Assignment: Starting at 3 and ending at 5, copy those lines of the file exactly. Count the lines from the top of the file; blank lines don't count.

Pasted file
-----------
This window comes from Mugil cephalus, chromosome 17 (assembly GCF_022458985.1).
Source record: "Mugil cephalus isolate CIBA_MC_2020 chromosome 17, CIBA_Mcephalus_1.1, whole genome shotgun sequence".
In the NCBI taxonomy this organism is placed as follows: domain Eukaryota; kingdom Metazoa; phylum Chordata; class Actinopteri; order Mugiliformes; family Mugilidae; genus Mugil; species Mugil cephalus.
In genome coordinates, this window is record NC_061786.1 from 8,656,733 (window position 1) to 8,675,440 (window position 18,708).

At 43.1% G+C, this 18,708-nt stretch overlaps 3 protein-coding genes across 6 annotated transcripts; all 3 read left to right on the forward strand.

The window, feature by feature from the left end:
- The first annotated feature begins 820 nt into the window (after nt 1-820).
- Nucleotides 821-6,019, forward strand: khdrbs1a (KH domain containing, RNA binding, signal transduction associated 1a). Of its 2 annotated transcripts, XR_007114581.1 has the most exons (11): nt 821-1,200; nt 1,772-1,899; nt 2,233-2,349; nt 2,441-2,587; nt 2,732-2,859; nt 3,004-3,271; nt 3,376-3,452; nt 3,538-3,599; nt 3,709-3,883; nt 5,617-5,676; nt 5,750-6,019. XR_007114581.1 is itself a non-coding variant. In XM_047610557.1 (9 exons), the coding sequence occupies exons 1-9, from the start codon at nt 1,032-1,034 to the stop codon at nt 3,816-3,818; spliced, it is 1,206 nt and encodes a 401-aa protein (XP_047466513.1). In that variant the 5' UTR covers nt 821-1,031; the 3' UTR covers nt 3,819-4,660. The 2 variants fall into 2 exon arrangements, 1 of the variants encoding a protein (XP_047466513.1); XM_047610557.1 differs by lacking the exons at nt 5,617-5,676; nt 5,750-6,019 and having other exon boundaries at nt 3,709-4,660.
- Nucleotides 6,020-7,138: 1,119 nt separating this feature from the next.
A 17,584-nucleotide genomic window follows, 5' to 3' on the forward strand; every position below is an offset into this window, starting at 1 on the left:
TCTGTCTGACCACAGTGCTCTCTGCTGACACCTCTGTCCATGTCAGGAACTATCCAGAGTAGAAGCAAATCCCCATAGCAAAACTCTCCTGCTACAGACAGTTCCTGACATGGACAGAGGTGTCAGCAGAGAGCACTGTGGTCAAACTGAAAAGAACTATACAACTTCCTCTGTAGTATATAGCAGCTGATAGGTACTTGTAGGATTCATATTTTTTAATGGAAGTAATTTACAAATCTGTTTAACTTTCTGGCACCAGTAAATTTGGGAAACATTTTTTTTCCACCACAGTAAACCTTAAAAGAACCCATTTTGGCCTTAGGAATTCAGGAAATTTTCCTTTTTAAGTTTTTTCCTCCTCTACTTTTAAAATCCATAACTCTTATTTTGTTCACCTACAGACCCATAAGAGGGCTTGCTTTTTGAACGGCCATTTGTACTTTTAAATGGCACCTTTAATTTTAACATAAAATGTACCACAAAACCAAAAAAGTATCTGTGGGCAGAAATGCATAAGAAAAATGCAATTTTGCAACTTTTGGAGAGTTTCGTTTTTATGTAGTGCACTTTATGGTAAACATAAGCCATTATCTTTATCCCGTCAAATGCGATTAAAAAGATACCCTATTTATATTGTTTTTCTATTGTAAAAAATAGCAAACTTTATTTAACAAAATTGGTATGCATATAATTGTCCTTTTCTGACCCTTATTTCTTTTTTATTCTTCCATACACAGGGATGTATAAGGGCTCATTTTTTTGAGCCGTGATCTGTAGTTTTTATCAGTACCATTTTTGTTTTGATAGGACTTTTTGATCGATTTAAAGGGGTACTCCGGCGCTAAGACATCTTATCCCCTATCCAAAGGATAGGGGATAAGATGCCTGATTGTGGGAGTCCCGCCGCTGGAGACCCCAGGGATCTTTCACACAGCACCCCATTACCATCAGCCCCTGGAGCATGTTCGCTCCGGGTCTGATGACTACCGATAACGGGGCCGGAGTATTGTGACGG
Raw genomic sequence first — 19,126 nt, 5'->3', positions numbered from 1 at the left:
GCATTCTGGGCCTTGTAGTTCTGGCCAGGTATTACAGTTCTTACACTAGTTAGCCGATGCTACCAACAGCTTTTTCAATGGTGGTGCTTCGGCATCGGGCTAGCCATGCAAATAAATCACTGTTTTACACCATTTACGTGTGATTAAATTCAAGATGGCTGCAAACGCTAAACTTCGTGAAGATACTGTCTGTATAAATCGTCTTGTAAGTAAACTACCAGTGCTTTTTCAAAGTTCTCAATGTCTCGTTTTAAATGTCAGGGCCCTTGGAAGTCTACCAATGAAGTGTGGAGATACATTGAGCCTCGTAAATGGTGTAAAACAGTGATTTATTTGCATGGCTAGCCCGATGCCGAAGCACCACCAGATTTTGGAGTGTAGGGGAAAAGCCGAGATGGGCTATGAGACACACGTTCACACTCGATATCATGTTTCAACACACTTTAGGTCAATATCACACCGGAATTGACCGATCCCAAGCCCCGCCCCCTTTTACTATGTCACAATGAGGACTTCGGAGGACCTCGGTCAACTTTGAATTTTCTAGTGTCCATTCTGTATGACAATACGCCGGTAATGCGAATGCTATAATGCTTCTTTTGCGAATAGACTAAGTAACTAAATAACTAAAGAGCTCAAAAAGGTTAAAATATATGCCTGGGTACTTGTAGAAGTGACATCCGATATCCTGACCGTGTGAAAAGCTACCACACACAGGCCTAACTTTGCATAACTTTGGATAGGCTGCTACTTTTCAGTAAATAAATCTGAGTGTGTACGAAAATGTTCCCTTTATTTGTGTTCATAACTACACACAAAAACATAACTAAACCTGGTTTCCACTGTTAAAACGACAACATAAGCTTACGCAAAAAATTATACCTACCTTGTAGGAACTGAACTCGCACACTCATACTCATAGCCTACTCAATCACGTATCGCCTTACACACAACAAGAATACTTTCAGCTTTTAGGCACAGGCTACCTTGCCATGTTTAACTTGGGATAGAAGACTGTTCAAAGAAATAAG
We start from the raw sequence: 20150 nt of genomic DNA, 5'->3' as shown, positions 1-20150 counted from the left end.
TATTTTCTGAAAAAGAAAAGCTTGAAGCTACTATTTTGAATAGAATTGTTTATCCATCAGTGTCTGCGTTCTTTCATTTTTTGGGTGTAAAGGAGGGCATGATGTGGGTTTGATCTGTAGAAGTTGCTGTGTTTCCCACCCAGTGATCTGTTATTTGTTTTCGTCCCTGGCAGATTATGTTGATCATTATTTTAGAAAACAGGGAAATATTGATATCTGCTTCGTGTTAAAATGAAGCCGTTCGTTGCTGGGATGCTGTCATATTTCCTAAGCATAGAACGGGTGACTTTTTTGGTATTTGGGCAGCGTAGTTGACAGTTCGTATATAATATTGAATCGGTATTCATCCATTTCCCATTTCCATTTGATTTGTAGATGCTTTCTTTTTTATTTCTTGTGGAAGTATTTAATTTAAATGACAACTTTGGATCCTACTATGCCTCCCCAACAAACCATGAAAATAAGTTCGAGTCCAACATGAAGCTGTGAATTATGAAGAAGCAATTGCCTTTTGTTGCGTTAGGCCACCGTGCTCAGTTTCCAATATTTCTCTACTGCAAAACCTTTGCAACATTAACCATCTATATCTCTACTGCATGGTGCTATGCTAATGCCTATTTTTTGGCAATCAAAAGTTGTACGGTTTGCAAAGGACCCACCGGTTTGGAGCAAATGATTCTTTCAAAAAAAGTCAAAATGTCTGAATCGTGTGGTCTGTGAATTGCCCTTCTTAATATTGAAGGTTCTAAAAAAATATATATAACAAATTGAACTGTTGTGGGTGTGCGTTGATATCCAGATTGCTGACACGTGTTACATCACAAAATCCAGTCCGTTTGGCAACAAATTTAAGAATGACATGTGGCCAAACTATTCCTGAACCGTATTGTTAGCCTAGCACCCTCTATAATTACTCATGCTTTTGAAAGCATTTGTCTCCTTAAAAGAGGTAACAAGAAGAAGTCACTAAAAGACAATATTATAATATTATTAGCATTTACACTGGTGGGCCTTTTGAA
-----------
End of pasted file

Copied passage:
In the NCBI taxonomy this organism is placed as follows: domain Eukaryota; kingdom Metazoa; phylum Chordata; class Actinopteri; order Mugiliformes; family Mugilidae; genus Mugil; species Mugil cephalus.
In genome coordinates, this window is record NC_061786.1 from 8,656,733 (window position 1) to 8,675,440 (window position 18,708).

At 43.1% G+C, this 18,708-nt stretch overlaps 3 protein-coding genes across 6 annotated transcripts; all 3 read left to right on the forward strand.